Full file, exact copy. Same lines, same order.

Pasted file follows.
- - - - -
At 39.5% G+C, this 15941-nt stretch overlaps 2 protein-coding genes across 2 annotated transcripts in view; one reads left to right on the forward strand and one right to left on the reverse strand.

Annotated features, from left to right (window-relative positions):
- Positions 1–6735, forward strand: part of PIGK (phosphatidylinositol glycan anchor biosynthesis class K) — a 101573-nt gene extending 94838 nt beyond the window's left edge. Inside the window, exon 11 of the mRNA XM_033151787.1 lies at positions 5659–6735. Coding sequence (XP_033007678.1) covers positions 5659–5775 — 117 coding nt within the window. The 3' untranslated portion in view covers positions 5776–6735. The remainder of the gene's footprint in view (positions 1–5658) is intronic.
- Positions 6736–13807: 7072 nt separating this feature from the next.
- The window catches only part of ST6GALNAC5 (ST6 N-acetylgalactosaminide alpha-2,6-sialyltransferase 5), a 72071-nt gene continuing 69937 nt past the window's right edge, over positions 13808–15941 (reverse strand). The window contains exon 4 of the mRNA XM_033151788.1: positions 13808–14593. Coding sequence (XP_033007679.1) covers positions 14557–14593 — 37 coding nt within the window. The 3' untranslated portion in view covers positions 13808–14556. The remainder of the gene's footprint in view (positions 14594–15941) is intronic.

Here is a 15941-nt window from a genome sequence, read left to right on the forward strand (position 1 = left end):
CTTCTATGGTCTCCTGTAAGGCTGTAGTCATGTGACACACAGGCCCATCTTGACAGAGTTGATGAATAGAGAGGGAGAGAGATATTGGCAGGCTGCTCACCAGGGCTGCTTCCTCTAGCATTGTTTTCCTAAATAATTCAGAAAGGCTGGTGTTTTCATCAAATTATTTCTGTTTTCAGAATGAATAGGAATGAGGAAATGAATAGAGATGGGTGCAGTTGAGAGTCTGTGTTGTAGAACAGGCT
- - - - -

At 39.5% G+C, this 15941-nt stretch overlaps 2 protein-coding genes across 2 annotated transcripts in view; one reads left to right on the forward strand and one right to left on the reverse strand.

Annotated features, from left to right (window-relative positions):
- Positions 1–6735, forward strand: part of PIGK (phosphatidylinositol glycan anchor biosynthesis class K) — a 101573-nt gene extending 94838 nt beyond the window's left edge. Inside the window, exon 11 of the mRNA XM_033151787.1 lies at positions 5659–6735. Coding sequence (XP_033007678.1) covers positions 5659–5775 — 117 coding nt within the window. The 3' untranslated portion in view covers positions 5776–6735. The remainder of the gene's footprint in view (positions 1–5658) is intronic.
- Positions 6736–13807: 7072 nt separating this feature from the next.
- The window catches only part of ST6GALNAC5 (ST6 N-acetylgalactosaminide alpha-2,6-sialyltransferase 5), a 72071-nt gene continuing 69937 nt past the window's right edge, over positions 13808–15941 (reverse strand). The window contains exon 4 of the mRNA XM_033151788.1: positions 13808–14593. Coding sequence (XP_033007679.1) covers positions 14557–14593 — 37 coding nt within the window. The 3' untranslated portion in view covers positions 13808–14556. The remainder of the gene's footprint in view (positions 14594–15941) is intronic.

Here is a 15941-nt window from a genome sequence, read left to right on the forward strand (position 1 = left end):
CTTCTATGGTCTCCTGTAAGGCTGTAGTCATGTGACACACAGGCCCATCTTGACAGAGTTGATGAATAGAGAGGGAGAGAGATATTGGCAGGCTGCTCACCAGGGCTGCTTCCTCTAGCATTGTTTTCCTAAATAATTCAGAAAGGCTGGTGTTTTCATCAAATTATTTCTGTTTTCAGAATGAATAGGAATGAGGAAATGAATAGAGATGGGTGCAGTTGAGAGTCTGTGTTGTAGAACAGGCT